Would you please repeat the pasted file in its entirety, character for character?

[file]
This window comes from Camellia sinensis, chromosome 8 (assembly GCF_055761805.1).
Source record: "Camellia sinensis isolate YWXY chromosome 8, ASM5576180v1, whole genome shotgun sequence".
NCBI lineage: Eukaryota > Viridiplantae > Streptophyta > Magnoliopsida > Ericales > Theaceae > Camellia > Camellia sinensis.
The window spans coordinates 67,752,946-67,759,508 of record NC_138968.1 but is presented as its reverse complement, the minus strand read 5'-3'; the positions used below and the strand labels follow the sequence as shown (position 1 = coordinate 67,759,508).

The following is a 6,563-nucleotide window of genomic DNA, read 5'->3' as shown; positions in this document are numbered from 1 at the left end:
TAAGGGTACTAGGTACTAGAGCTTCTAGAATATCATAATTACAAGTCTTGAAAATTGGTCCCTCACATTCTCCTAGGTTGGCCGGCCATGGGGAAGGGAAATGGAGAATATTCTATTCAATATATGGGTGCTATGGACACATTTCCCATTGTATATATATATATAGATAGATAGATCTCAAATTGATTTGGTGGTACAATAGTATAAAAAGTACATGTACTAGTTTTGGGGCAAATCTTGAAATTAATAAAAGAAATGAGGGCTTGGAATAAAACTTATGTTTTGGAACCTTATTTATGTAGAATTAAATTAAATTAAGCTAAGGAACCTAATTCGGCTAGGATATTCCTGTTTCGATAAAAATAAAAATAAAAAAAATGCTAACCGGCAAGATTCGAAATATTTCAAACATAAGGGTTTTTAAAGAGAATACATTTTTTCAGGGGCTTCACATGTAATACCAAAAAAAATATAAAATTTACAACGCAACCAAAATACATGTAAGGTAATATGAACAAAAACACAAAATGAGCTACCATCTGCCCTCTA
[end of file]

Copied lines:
This window comes from Camellia sinensis, chromosome 8 (assembly GCF_055761805.1).
Source record: "Camellia sinensis isolate YWXY chromosome 8, ASM5576180v1, whole genome shotgun sequence".
NCBI lineage: Eukaryota > Viridiplantae > Streptophyta > Magnoliopsida > Ericales > Theaceae > Camellia > Camellia sinensis.
The window spans coordinates 67,752,946-67,759,508 of record NC_138968.1 but is presented as its reverse complement, the minus strand read 5'-3'; the positions used below and the strand labels follow the sequence as shown (position 1 = coordinate 67,759,508).

The following is a 6,563-nucleotide window of genomic DNA, read 5'->3' as shown; positions in this document are numbered from 1 at the left end:
TAAGGGTACTAGGTACTAGAGCTTCTAGAATATCATAATTACAAGTCTTGAAAATTGGTCCCTCACATTCTCCTAGGTTGGCCGGCCATGGGGAAGGGAAATGGAGAATATTCTATTCAATATATGGGTGCTATGGACACATTTCCCATTGTATATATATATATAGATAGATAGATCTCAAATTGATTTGGTGGTACAATAGTATAAAAAGTACATGTACTAGTTTTGGGGCAAATCTTGAAATTAATAAAAGAAATGAGGGCTTGGAATAAAACTTATGTTTTGGAACCTTATTTATGTAGAATTAAATTAAATTAAGCTAAGGAACCTAATTCGGCTAGGATATTCCTGTTTCGATAAAAATAAAAATAAAAAAAATGCTAACCGGCAAGATTCGAAATATTTCAAACATAAGGGTTTTTAAAGAGAATACATTTTTTCAGGGGCTTCACATGTAATACCAAAAAAAATATAAAATTTACAACGCAACCAAAATACATGTAAGGTAATATGAACAAAAACACAAAATGAGCTACCATCTGCCCTCTA